Friday, November 23, 2012

Chalcedon in the Assyrian Church: A Third Helping

This is my third and final posting related to the Church of the East’s reception of Chalcedon. I’ve spent a great deal of time on Chalcedon because it allows the canonical tradition to speak for not only the place of this important Christological (theology on Christ) statement in the Church of the East but it also allows us to understand where the Church of the East places herself within the scope of Apostolic Christianity. Therefore, we’re going to conclude our study of this council by examining the way the documents of Chalcedon were received by the Church of the East, as well as stating a few questions that arise from our study of Chalcedon as an Assyrian Church heritage as well a reflection of the larger ecclesiological reality.
The Assyrian Church of the East, according to her canonical tradition, forms her canonical structure as a patriarchal and local church of the one Church of Christ; this is a universal Christian structure. The Collection of Synodical (Canonical) Documents of the Church of the East or the Synodicon of the Church of the East demonstrates this by how it prioritizes its three sections: 1. Canons and Decrees of the Ecumenical (Western) Councils; 2. Canons and Decrees of the Patriarchal (Assyrian) Councils; 3. Letters and Questions and Answers regarded as canonical binding. There is a clear priority in the structure of this document and it reflects the basic self-understanding of a local Church in orthodox faith: what is universal is expressed by what is local. Simply, an ecumenical council accepted by the Church of the East (Nicea or Chalcedon) is superior and structural to the patriarchal councils of the Church of the East (Mar Ishaq or Mar Aqaq).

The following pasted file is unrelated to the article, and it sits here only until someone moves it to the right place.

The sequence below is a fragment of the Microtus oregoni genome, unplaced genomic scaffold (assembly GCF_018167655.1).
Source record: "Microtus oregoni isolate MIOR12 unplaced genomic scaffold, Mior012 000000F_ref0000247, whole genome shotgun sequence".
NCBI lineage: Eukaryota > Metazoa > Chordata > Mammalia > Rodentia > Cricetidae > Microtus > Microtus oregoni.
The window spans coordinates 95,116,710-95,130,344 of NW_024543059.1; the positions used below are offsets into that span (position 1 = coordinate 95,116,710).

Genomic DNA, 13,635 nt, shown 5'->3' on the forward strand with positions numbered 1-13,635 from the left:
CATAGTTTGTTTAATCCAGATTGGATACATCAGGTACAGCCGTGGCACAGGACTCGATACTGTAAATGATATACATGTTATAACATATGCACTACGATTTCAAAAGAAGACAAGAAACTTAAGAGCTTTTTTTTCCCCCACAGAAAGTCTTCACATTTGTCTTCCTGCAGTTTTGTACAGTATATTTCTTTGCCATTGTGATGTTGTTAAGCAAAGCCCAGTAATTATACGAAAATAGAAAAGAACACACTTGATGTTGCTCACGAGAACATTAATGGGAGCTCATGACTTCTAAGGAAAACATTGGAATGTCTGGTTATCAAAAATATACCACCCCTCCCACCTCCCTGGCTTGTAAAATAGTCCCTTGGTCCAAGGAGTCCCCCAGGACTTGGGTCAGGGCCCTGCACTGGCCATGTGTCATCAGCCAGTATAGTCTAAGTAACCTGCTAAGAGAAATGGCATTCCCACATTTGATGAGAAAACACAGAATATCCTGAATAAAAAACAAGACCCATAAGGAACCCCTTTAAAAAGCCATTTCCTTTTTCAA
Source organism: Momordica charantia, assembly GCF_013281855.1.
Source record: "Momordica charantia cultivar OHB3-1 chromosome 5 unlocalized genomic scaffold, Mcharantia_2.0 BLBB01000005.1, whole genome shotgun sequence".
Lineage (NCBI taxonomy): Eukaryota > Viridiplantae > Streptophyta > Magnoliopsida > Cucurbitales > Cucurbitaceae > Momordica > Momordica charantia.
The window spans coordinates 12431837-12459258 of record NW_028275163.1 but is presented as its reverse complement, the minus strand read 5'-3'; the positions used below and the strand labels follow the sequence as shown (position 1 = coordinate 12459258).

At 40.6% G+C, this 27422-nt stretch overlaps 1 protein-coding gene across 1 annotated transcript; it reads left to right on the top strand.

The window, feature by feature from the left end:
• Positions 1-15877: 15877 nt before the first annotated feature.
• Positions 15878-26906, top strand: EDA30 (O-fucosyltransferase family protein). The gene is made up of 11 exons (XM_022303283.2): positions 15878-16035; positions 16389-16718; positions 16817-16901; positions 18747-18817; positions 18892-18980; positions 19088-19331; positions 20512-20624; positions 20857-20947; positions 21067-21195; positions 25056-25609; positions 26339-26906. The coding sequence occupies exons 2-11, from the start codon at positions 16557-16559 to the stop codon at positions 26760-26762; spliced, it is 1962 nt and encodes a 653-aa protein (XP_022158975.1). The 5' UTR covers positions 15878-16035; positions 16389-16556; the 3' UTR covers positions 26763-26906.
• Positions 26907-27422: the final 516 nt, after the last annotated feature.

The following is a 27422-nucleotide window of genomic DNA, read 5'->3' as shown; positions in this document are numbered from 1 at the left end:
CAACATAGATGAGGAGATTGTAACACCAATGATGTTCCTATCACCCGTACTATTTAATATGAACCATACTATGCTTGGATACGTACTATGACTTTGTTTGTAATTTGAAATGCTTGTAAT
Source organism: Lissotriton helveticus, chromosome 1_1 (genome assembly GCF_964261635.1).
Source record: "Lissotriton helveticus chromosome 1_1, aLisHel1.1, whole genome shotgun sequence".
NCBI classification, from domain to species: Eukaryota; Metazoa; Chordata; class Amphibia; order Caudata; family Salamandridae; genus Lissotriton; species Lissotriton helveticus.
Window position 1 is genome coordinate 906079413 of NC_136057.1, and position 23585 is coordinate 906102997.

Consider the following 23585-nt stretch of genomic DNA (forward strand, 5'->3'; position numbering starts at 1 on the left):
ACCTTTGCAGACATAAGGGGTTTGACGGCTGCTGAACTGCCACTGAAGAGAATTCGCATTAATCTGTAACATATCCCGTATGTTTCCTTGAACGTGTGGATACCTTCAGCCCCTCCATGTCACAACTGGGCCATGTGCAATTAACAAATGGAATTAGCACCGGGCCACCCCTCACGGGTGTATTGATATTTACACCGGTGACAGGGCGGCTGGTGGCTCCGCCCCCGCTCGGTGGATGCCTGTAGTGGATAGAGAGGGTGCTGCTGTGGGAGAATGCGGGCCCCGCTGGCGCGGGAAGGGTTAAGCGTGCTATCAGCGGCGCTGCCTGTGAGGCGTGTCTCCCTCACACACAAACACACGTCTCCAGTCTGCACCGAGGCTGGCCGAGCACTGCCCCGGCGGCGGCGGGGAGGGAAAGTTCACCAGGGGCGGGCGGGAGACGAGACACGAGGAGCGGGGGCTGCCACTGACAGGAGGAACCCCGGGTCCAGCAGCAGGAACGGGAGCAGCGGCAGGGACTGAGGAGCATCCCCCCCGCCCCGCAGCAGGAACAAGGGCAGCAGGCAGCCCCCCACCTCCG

The Synod of Chalcedon forms the bedrock of Christology for Chalcedonian Christianity and thereby forges the Orthodox identity we know today. It is the last “Western” and Ecumenical Synod entered into the record of the Church of the East. Therefore, it represents the last time that a full and complete sense of Christian unity was shared between the Church of the East and apostolic churches west of Persia—Rome, Constantinople, etc. Of course, it also cleaved ‘one-nature’ Christianity away from ‘two-nature’ Christianity. Chalcedon also offers a powerful statement in response to the central controversy that ended up being the cause of division: how do we speak of Christ as fully God and fully man.

W.A. Wigram, in his awesome book, An Introduction to the History of the Assyrian Church or The Church of the Sassanid Empire 100-640 A.D (full text available here) provides us with the Assyrian version of the Definition of Chalcedon, as found in the Mosul manuscript:
Joining ourselves therefore to the holy Fathers, we all confess alike and with one accord-one and the same Son, our Lord Jesus Christ, perfect in His Godhead,. and, the same, perfect in His Manhood, of reasonable soul and body. Of one nature with His Father in His Godhead, and, the same, of one nature with us in His Manhood, in all things save sin; begotten of the Father before the worlds in His Godhead, and born in these last days, the same, for us men and for our salvation, of Mary the Virgin, Mother of Christ who is God and Man; One and the same Christ, Son, God, Lord Only-begotten; to be acknowledged in two natures without confusion, without change, without mixture, without separation; the distinction of the two natures being by no means done away by the union, but the individuality of either of the two natures being rather preserved, and running together in one Person and two Qnumi; not to be divided or separated into two Sons, but there being one and the same only-begotten Son, our Lord Jesus Christ. (Wigram 297)

Notice two differences from the original form of the Definition of Chalcedon: Theotokos is rendered “Mother of Christ who is God and Man” and the phrase “one person and two qnume” where the original has Theotokos and just “one person”, respectably. The term Theotokos is not used by the Church of the East on grounds that it is unclear rather than strictly theologically wrong. The first reason Theotokos, Yaldath Alaha in Syriac, seems unclear to the Church of the East is that Alaha (God) refers to the God-head or the Trinity so the Church of the East rejected the sense that the Blessed Virgin is the “Mother of the Trinity”.